On December 26, 2018, Mayon caused two phreatic explosions but maintains Alert Level 2.
2020 crater glow
On the evening of February 4, 2020, the Philippine Institute of Volcanology and Seismology (PHIVOLCS) reported to the public that the crater of Mayon Volcano started to glow up which they say is magma which was still present slightly underneath the surface of the volcano. Even though this phenomenon alerted the officials and the public, the Mayon Volcano remained at an Alert Level 2 out of 5.
On November 30, 2006, strong rainfall which accompanied Typhoon Durian produced lahars from the volcanic ash and boulders of the last eruption killing at least 1,266 people. The precise figure may never be known since many people were buried under the mudslides. A large portion of the village of Padang (an outer suburb of Legazpi City) was covered in mud up to the houses' roofs. Students from Aquinas University (now University of Santo Tomas-Legazpi) in Barangay Rawis, also in Legazpi, were among those killed as mudslides engulfed their dormitory. Central Legazpi escaped the mudslide but suffered from severe flooding and power cuts.
Parts of the town of Daraga were also devastated, including the Cagsawa area, where the ruins from the eruption of 1814 were partially buried once again. Large areas of Guinobatan, Albay were destroyed, particularly Barangay Maipon.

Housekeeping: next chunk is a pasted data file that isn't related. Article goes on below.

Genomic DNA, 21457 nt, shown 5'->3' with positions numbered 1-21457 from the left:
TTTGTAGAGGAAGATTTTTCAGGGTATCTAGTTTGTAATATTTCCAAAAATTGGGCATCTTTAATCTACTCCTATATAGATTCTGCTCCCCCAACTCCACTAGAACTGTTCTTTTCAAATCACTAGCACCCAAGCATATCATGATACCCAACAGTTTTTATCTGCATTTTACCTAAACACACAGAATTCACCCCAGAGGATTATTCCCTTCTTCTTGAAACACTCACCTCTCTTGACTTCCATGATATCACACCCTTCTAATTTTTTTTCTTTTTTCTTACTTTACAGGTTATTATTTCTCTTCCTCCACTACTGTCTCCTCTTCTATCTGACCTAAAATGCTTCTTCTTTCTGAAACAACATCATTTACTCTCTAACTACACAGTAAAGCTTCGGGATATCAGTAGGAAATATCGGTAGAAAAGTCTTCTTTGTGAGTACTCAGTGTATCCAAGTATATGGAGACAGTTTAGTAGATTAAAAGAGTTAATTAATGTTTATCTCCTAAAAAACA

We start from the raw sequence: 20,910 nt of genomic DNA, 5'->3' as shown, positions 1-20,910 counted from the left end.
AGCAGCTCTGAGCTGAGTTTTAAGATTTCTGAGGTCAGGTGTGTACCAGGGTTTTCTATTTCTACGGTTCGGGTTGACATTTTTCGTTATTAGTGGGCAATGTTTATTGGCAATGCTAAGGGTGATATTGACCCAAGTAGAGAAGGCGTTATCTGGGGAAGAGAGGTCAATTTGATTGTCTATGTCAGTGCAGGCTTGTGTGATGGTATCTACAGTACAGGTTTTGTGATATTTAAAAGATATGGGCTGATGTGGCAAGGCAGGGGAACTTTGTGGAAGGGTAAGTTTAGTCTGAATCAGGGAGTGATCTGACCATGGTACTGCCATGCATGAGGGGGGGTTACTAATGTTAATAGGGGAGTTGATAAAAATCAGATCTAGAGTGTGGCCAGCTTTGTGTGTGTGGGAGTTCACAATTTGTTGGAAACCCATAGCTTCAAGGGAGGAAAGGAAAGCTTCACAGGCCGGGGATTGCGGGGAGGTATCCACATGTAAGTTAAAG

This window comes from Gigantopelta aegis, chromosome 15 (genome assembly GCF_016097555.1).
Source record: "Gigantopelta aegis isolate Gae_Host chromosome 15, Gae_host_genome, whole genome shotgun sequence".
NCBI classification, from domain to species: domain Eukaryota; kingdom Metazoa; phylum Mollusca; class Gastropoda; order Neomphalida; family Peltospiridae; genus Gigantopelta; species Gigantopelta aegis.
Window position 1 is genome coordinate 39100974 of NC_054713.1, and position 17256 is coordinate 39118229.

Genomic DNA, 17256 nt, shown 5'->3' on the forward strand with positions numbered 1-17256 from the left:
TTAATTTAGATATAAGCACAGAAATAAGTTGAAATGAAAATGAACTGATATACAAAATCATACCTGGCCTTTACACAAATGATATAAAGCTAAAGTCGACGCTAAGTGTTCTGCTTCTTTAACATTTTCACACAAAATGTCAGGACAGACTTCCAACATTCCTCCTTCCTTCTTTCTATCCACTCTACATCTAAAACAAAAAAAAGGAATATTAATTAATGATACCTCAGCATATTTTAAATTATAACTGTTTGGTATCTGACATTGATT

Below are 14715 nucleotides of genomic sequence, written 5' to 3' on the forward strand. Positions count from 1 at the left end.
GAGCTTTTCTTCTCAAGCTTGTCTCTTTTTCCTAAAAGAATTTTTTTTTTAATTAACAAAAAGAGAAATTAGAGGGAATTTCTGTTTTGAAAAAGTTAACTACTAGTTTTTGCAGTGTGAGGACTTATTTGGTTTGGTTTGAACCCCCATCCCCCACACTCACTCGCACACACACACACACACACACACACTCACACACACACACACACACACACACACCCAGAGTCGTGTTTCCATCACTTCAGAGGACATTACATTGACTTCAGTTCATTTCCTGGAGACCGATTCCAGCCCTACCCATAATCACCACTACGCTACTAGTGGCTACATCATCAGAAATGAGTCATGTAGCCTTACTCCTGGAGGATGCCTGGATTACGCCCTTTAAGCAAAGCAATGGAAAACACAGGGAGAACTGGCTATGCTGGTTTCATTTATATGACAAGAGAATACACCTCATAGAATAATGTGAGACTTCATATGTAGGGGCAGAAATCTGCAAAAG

A similar post-eruption lahar occurred in October 1766, months after the July eruption of that year. The heavy rainfall also accompanying a violent typhoon carried down disintegrated fragmental ejecta, burying plantations and whole villages. In 1825, the event was repeated in Cagsawa killing 1,500 people.
Three telemetric units are installed on Mayon's slopes, which send information to the seven seismometers in different locations around the volcano. These instruments relay data to the Ligñon Hill observatory and the PHIVOLCS central headquarters on the University of the Philippines Diliman campus.
It is said that the volcano grew from the burial grounds of lovers Magayon and Panganoron. Thus, the ancient Bicolanos named it after the legendary princess-heroine Daragang Magayon (English: beautiful lady). After some time, the volcano was chosen as the abode of the supreme god of the Bicolano people, Gugurang, who also chose Mayon as the repository of the sacred fire of Ibalon. Numerous festivals and rituals are associated with the volcano and its landscape.
Mayon has been featured as part of the design of Philippine money.
|Year||Denominations||Description||Sample Coin / Note|
|1903–1968||1⁄2 centavo, one centavo, five centavo, 10 centavo, 20 centavo, 50 centavo, and one peso||A simmering Mayon volcano topped with smoke rings as a background|
|2010–present||100 pesos||A quiet Mayon volcano as background in the reverse side|